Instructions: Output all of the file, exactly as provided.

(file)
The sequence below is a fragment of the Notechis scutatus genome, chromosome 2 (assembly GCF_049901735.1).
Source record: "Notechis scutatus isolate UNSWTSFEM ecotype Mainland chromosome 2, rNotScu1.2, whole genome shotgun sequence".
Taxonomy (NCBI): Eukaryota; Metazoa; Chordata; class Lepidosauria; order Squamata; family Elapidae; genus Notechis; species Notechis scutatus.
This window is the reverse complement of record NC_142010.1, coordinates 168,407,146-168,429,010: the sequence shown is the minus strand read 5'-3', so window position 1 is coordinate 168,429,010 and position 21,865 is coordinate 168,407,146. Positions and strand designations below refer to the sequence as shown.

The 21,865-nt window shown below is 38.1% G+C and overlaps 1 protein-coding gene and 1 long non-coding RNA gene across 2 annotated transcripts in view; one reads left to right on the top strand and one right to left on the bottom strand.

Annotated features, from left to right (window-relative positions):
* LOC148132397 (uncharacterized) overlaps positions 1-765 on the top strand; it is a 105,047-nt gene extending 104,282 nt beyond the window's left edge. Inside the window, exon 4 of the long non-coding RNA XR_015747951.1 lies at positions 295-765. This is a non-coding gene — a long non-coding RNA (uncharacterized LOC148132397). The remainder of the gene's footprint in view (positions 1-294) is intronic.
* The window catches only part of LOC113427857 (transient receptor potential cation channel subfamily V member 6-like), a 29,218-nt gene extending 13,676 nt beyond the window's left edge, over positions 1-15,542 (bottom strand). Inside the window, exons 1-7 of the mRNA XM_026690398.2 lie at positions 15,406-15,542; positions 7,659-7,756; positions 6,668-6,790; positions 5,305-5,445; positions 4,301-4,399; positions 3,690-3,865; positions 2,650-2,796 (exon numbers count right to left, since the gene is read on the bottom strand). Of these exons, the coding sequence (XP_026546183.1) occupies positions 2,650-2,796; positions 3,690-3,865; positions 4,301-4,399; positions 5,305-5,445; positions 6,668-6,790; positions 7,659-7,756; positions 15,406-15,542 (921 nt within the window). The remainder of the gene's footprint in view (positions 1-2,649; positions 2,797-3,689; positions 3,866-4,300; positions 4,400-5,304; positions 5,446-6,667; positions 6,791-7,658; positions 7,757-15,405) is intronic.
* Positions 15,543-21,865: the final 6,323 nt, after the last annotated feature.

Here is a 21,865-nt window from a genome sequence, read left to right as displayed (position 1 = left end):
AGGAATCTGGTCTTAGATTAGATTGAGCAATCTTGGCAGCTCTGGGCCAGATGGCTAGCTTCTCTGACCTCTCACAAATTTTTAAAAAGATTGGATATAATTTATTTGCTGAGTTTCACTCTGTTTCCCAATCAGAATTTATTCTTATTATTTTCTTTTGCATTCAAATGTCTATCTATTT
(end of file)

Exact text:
The sequence below is a fragment of the Notechis scutatus genome, chromosome 2 (assembly GCF_049901735.1).
Source record: "Notechis scutatus isolate UNSWTSFEM ecotype Mainland chromosome 2, rNotScu1.2, whole genome shotgun sequence".
Taxonomy (NCBI): Eukaryota; Metazoa; Chordata; class Lepidosauria; order Squamata; family Elapidae; genus Notechis; species Notechis scutatus.
This window is the reverse complement of record NC_142010.1, coordinates 168,407,146-168,429,010: the sequence shown is the minus strand read 5'-3', so window position 1 is coordinate 168,429,010 and position 21,865 is coordinate 168,407,146. Positions and strand designations below refer to the sequence as shown.

The 21,865-nt window shown below is 38.1% G+C and overlaps 1 protein-coding gene and 1 long non-coding RNA gene across 2 annotated transcripts in view; one reads left to right on the top strand and one right to left on the bottom strand.

Annotated features, from left to right (window-relative positions):
* LOC148132397 (uncharacterized) overlaps positions 1-765 on the top strand; it is a 105,047-nt gene extending 104,282 nt beyond the window's left edge. Inside the window, exon 4 of the long non-coding RNA XR_015747951.1 lies at positions 295-765. This is a non-coding gene — a long non-coding RNA (uncharacterized LOC148132397). The remainder of the gene's footprint in view (positions 1-294) is intronic.
* The window catches only part of LOC113427857 (transient receptor potential cation channel subfamily V member 6-like), a 29,218-nt gene extending 13,676 nt beyond the window's left edge, over positions 1-15,542 (bottom strand). Inside the window, exons 1-7 of the mRNA XM_026690398.2 lie at positions 15,406-15,542; positions 7,659-7,756; positions 6,668-6,790; positions 5,305-5,445; positions 4,301-4,399; positions 3,690-3,865; positions 2,650-2,796 (exon numbers count right to left, since the gene is read on the bottom strand). Of these exons, the coding sequence (XP_026546183.1) occupies positions 2,650-2,796; positions 3,690-3,865; positions 4,301-4,399; positions 5,305-5,445; positions 6,668-6,790; positions 7,659-7,756; positions 15,406-15,542 (921 nt within the window). The remainder of the gene's footprint in view (positions 1-2,649; positions 2,797-3,689; positions 3,866-4,300; positions 4,400-5,304; positions 5,446-6,667; positions 6,791-7,658; positions 7,757-15,405) is intronic.
* Positions 15,543-21,865: the final 6,323 nt, after the last annotated feature.

Here is a 21,865-nt window from a genome sequence, read left to right as displayed (position 1 = left end):
AGGAATCTGGTCTTAGATTAGATTGAGCAATCTTGGCAGCTCTGGGCCAGATGGCTAGCTTCTCTGACCTCTCACAAATTTTTAAAAAGATTGGATATAATTTATTTGCTGAGTTTCACTCTGTTTCCCAATCAGAATTTATTCTTATTATTTTCTTTTGCATTCAAATGTCTATCTATTT